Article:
- Tomas Quinones
- Portland, OR
- United States
This conversation is closed.
Will handwriting go extinct like an ancient art only practiced by a handful of people across the world?
I recently took a writing class at a local community college where the professor did not allow us to use computers while in the classroom. We had to use pens and paper to write rough drafts of stories, arguments, observations and comparisons.
To me, the act of handwriting had not been regularly practiced since I was in high school during the early nineties and yet over half the class were students under the age of 19 years old. The rest of the class varied from 20 to 50 in age and yet by handwriting alone, I could tell which student had the better handwriting.
Some of the younger students weren't able to write cursive at all, others barely made anything legible, while the older students were commended on their nice writing, I couldn't help but wonder if the younger generation were no longer going to learn to legibly write well.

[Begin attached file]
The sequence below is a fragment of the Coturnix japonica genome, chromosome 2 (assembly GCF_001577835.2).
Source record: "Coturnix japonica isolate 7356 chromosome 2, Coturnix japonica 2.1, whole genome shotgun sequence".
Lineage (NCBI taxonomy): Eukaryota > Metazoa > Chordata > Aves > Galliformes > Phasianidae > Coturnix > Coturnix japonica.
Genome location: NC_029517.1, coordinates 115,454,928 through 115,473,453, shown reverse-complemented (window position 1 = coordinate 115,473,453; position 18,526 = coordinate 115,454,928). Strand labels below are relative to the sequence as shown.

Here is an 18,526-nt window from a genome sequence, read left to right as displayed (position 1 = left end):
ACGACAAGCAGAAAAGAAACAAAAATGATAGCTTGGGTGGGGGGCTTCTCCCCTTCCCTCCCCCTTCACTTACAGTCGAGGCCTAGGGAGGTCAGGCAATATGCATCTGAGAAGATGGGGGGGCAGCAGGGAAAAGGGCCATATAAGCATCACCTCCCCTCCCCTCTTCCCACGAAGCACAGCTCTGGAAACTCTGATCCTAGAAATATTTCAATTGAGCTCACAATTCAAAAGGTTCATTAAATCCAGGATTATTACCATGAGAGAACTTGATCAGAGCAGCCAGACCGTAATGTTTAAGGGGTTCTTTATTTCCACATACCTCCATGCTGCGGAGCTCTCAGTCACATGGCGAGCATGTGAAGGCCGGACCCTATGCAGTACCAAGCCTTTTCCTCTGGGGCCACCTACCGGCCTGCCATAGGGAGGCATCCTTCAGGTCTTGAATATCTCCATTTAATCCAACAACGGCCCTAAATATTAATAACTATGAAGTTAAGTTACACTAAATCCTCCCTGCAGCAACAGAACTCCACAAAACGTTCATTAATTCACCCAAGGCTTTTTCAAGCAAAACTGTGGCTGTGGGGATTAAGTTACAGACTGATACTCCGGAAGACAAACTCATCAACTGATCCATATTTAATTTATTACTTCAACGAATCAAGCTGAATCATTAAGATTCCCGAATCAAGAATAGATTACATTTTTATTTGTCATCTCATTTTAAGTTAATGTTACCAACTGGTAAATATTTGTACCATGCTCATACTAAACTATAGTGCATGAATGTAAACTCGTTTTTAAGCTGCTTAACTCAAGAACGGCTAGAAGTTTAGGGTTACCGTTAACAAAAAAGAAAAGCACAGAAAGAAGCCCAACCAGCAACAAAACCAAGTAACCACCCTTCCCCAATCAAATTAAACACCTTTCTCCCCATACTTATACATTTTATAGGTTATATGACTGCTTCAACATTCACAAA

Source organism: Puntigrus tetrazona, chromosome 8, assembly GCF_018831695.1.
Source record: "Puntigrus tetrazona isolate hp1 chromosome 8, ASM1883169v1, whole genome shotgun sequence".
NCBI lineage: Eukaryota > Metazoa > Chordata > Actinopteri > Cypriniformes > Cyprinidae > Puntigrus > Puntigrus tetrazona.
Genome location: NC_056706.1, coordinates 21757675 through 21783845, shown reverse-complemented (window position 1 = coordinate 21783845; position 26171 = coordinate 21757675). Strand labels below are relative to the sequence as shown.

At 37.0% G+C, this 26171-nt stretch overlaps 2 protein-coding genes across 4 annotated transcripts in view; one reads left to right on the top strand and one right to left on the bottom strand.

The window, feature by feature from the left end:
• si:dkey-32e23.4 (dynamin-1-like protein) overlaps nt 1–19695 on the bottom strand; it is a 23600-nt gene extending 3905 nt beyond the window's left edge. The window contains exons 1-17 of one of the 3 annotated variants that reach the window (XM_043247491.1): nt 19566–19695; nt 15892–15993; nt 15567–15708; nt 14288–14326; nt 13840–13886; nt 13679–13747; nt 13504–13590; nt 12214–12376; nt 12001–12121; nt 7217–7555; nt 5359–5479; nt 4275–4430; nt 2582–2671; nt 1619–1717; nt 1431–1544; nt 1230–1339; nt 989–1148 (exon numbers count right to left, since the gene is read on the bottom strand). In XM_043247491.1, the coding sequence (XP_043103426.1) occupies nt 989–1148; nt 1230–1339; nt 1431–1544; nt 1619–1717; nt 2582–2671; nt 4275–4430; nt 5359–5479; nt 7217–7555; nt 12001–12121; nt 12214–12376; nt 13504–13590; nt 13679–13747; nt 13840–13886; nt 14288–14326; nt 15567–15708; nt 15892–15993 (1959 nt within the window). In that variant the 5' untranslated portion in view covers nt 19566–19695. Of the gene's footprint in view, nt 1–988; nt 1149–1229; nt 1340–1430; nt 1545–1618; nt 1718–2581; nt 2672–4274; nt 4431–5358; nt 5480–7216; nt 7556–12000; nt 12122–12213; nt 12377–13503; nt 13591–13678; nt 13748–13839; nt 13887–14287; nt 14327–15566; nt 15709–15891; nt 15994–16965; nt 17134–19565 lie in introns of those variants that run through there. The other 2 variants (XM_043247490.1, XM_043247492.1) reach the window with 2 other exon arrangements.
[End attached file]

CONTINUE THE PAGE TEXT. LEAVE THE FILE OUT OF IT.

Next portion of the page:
Some of the students I spoke to about this observation claimed they were never taught to write in cursive and did all of their writing assignments and notes on a laptop since they were in kindergarten. Even printing letters was a challenge for them for they lacked the practiced motor skills in their hands to allow other humans to read their ideas.
After the course ended, I've asked friends, strangers at cafes and other teachers if this was a dreadful decline in penmanship that will never come back as a means of communication.
What do you think? Will handwriting, printing or cursive, become a rare art that only artists and historians would practice? Will typing eventually become the only way we can communicate unspoken words to other humans? Will children eventually grow up never knowing how to hold a pencil and write?